There are at least five published English translations of Faith in Mind. All have their merits. I offer a new translation which is similar in many respects to previous ones; however, portions of it are quite different, reflecting my own understanding of the poem. When commenting on Faith in Mind, I often say to my students, "Now that you are practicing, it matters little whether or not I speak on Faith in Mind. But I am using the poem to instruct you on the method of practice." The progress and condition of a given group of practitioners differs from day to day and from retreat to retreat. Thus I adapt my discussion of the poem to the situation at hand, while remaining within the scope of the text. I believe these talks can serve as a helpful guide both to the aspiring and experienced practitioner. It has also helped me personally, by giving me new insights into the poem as various situations arose.
The phrase "faith in mind" contains the two meanings of "believing in" and "realizing" the mind. "Mind" is especially emphasized in Ch'an. True faith in mind is the belief grounded in realization that we have a fundamental, unmoving, unchanging mind. This mind is precisely Buddha mind; it is also Tathagatagarbha (womb of Tathagata) in every sentient being. But the mind experienced by ordinary beings in the midst of vexations is deluded mind, not true mind. Those who seek to rid themselves of vexations imagine that there is a true mind to attain. However, from the perspective of Buddha mind, there is only one mind, neither true nor false. There is no need to discriminate, for everything, everywhere, is mind everlasting. When we fully realize Buddha mind, the believing mind and the mind which is believed in merge into one; since they are the same, the need for mere belief in this mind disappears.
The paradox is that one must be enlightened to have true faith in this mind. The author is speaking from a deeply enlightened perspective to the practitioner who seeks to discover true mind. Seng Ts'an shows us how to transform our ordinary discriminating mind into the Buddha mind which does not discriminates; how to get from existence to emptiness, from defilement to purity. He tells us how we should practice and what kind of mental attitude to avoid during practice: we should not give in to our likes and dislikes, neither trying to negate our vexations nor seeking enlightenment. The practice should be pursued for its own sake, but while there should be no other purpose, in the end the mind of equanimity (ping deng hsin is realized - there is no discrimination, no need for language (yen yu tao tuan), or, indeed, of practice.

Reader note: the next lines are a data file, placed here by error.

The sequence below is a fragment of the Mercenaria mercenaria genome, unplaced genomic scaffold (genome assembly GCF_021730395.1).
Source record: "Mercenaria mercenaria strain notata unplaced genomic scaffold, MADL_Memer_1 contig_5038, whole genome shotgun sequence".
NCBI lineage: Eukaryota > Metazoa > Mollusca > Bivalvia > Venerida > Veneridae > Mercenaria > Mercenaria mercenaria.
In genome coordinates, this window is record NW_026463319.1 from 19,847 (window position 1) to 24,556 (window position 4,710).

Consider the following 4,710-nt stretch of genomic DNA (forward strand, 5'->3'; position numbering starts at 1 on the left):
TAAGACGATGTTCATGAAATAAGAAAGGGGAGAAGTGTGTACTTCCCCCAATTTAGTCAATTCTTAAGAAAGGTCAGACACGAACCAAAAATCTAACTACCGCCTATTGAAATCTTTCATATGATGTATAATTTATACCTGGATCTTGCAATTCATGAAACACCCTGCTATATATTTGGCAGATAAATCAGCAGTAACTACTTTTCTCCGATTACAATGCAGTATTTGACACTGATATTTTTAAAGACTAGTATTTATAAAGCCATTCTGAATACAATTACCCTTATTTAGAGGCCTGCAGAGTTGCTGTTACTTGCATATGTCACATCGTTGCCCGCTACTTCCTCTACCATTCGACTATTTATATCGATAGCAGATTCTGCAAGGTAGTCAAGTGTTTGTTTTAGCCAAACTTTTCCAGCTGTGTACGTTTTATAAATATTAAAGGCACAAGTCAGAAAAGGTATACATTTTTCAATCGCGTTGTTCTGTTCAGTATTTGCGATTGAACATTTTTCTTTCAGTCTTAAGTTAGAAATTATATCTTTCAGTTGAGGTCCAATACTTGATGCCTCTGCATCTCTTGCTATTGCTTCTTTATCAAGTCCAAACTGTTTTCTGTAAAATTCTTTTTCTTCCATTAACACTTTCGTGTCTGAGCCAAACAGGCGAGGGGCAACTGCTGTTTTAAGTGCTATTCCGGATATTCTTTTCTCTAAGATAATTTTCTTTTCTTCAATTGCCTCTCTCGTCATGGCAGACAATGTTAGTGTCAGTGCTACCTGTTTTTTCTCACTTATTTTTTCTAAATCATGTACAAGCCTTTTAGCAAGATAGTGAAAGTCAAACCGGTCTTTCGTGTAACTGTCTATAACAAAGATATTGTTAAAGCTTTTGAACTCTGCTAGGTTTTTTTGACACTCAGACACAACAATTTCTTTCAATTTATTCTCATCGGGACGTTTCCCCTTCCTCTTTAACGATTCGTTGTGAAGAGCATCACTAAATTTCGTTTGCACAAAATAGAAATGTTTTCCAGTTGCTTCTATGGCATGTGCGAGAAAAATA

The poem contains phrases that will later on assume importance in the Ts'ao Tung (Soto) sect of Ch'an, for instance, "One thought for ten thousand years" (i nien wan nien), which expresses the idea of one thought not moving and yet illuminating. This idea is to become the hallmark of Hung Chih Cheng Chueh's Silent Illumination Ch'an. This tendency is also repeated in the only other written record of Seng Ts'an's teachings which was found on a stone tablet commemorating him. The essence of the inscription is: Simultaneously practice stillness (chi) and illumination (chao). Carefully observe, but see no dharmas (phenomena), see no body, and see no mind. For the mind is nameless, the body is empty, and the dharmas are a dream. There is nothing to be attained, no enlightenment to be experienced. This is called liberation.
Faith In Mind
The Supreme Way is not difficult
If only you do not pick and choose.
Neither love nor hate,
And you will clearly understand.
Be off by a hair,
And you are as far from it as heaven from earth.
If you want the Way to appear,
Be neither for nor against.
For and against opposing each other
This is the mind's disease.
Without recognizing the mysterious principle
It is useless to practice quietude.
The Way is perfect like great space,
Without lack, without excess.
Because of grasping and rejecting,
You cannot attain it.
Do not pursue conditioned existence;
Do not abide in acceptance of emptiness.